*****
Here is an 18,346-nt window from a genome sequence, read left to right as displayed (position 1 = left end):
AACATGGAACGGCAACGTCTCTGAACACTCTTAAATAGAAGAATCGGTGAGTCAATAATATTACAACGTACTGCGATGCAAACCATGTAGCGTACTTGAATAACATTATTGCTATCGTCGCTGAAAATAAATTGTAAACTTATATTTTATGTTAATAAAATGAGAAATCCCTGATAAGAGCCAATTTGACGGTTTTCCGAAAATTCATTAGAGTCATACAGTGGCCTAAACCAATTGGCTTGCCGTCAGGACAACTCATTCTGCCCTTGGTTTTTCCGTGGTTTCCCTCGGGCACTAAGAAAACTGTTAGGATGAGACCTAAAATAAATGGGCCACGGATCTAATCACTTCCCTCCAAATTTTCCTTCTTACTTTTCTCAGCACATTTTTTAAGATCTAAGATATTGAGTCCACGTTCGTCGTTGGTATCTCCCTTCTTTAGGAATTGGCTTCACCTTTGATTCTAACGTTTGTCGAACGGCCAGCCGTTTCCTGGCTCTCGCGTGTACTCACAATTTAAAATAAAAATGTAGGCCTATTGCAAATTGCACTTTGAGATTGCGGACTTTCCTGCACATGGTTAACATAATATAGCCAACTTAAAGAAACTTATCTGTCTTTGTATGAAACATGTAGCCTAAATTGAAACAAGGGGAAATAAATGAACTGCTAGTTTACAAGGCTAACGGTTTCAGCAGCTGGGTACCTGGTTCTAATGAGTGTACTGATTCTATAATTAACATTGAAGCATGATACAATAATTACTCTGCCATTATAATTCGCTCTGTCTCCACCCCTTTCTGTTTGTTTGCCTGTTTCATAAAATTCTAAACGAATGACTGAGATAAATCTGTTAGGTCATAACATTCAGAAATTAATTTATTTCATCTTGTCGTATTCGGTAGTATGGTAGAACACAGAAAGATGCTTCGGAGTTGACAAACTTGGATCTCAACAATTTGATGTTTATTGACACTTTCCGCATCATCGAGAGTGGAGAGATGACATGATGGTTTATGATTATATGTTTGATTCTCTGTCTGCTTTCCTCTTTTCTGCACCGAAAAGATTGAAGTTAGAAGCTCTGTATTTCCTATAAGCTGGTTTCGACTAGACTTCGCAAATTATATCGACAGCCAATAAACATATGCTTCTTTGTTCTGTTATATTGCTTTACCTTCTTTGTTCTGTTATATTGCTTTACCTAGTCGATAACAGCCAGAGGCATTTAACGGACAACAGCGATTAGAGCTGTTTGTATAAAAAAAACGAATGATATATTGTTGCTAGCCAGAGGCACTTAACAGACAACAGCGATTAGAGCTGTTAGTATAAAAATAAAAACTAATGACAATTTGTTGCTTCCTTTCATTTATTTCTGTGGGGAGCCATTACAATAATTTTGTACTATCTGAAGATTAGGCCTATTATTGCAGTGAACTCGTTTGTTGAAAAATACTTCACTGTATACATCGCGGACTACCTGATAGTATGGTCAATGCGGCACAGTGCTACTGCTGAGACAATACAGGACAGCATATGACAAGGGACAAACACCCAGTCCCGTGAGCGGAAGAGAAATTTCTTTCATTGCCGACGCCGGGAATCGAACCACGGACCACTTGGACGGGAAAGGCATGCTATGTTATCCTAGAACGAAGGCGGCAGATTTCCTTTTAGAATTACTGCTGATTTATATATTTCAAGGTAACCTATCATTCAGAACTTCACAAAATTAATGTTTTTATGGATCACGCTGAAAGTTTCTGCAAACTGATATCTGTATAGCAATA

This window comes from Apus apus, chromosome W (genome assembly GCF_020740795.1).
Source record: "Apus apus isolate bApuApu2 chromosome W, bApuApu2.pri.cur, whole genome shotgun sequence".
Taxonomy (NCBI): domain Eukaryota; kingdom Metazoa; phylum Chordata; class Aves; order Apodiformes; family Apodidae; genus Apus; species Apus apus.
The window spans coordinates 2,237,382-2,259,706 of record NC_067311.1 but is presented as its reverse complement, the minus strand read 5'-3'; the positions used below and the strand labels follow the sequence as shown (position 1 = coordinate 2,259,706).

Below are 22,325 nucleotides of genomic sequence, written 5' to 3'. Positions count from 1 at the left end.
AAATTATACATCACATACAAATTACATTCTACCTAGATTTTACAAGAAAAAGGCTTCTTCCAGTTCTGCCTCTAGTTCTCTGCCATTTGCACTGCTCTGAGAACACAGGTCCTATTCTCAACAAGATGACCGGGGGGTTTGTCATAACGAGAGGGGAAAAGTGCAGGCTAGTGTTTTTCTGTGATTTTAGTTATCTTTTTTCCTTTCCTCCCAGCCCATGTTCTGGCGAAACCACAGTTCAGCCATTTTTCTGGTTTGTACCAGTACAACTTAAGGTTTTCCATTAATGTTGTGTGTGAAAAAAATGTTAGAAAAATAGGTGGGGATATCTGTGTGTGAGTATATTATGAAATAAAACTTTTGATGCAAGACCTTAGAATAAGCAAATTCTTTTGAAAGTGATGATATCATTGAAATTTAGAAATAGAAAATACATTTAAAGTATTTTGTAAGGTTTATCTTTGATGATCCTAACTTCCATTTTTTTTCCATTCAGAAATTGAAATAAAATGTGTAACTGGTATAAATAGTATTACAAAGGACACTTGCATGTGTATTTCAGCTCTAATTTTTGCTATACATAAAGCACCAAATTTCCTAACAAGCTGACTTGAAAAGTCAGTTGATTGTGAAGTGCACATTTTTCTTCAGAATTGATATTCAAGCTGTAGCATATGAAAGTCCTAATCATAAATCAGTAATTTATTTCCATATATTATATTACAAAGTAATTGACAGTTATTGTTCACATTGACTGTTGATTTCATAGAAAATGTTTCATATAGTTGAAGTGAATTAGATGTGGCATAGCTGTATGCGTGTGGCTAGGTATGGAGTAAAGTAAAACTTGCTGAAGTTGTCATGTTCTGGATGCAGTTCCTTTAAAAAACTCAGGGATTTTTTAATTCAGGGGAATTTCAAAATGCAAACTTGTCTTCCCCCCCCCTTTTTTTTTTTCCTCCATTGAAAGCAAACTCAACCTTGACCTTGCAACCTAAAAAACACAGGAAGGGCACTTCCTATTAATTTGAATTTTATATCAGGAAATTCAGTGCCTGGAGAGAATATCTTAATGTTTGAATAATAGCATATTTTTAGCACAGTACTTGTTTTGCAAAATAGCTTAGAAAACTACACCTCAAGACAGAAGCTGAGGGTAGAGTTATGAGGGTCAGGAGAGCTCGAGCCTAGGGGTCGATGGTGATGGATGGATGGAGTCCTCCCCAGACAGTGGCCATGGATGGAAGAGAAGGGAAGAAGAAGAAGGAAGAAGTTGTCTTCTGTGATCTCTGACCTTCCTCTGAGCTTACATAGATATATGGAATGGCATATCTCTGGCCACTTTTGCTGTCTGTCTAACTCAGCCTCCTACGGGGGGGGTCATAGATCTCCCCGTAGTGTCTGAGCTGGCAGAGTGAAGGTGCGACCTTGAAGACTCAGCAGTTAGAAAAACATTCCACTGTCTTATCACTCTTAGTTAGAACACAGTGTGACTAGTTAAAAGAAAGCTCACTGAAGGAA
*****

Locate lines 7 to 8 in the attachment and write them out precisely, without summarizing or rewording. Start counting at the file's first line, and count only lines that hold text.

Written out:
Below are 22,325 nucleotides of genomic sequence, written 5' to 3'. Positions count from 1 at the left end.
AAATTATACATCACATACAAATTACATTCTACCTAGATTTTACAAGAAAAAGGCTTCTTCCAGTTCTGCCTCTAGTTCTCTGCCATTTGCACTGCTCTGAGAACACAGGTCCTATTCTCAACAAGATGACCGGGGGGTTTGTCATAACGAGAGGGGAAAAGTGCAGGCTAGTGTTTTTCTGTGATTTTAGTTATCTTTTTTCCTTTCCTCCCAGCCCATGTTCTGGCGAAACCACAGTTCAGCCATTTTTCTGGTTTGTACCAGTACAACTTAAGGTTTTCCATTAATGTTGTGTGTGAAAAAAATGTTAGAAAAATAGGTGGGGATATCTGTGTGTGAGTATATTATGAAATAAAACTTTTGATGCAAGACCTTAGAATAAGCAAATTCTTTTGAAAGTGATGATATCATTGAAATTTAGAAATAGAAAATACATTTAAAGTATTTTGTAAGGTTTATCTTTGATGATCCTAACTTCCATTTTTTTTCCATTCAGAAATTGAAATAAAATGTGTAACTGGTATAAATAGTATTACAAAGGACACTTGCATGTGTATTTCAGCTCTAATTTTTGCTATACATAAAGCACCAAATTTCCTAACAAGCTGACTTGAAAAGTCAGTTGATTGTGAAGTGCACATTTTTCTTCAGAATTGATATTCAAGCTGTAGCATATGAAAGTCCTAATCATAAATCAGTAATTTATTTCCATATATTATATTACAAAGTAATTGACAGTTATTGTTCACATTGACTGTTGATTTCATAGAAAATGTTTCATATAGTTGAAGTGAATTAGATGTGGCATAGCTGTATGCGTGTGGCTAGGTATGGAGTAAAGTAAAACTTGCTGAAGTTGTCATGTTCTGGATGCAGTTCCTTTAAAAAACTCAGGGATTTTTTAATTCAGGGGAATTTCAAAATGCAAACTTGTCTTCCCCCCCCCTTTTTTTTTTTCCTCCATTGAAAGCAAACTCAACCTTGACCTTGCAACCTAAAAAACACAGGAAGGGCACTTCCTATTAATTTGAATTTTATATCAGGAAATTCAGTGCCTGGAGAGAATATCTTAATGTTTGAATAATAGCATATTTTTAGCACAGTACTTGTTTTGCAAAATAGCTTAGAAAACTACACCTCAAGACAGAAGCTGAGGGTAGAGTTATGAGGGTCAGGAGAGCTCGAGCCTAGGGGTCGATGGTGATGGATGGATGGAGTCCTCCCCAGACAGTGGCCATGGATGGAAGAGAAGGGAAGAAGAAGAAGGAAGAAGTTGTCTTCTGTGATCTCTGACCTTCCTCTGAGCTTACATAGATATATGGAATGGCATATCTCTGGCCACTTTTGCTGTCTGTCTAACTCAGCCTCCTACGGGGGGGGTCATAGATCTCCCCGTAGTGTCTGAGCTGGCAGAGTGAAGGTGCGACCTTGAAGACTCAGCAGTTAGAAAAACATTCCACTGTCTTATCACTCTTAGTTAGAACACAGTGTGACTAGTTAAAAGAAAGCTCACTGAAGGAA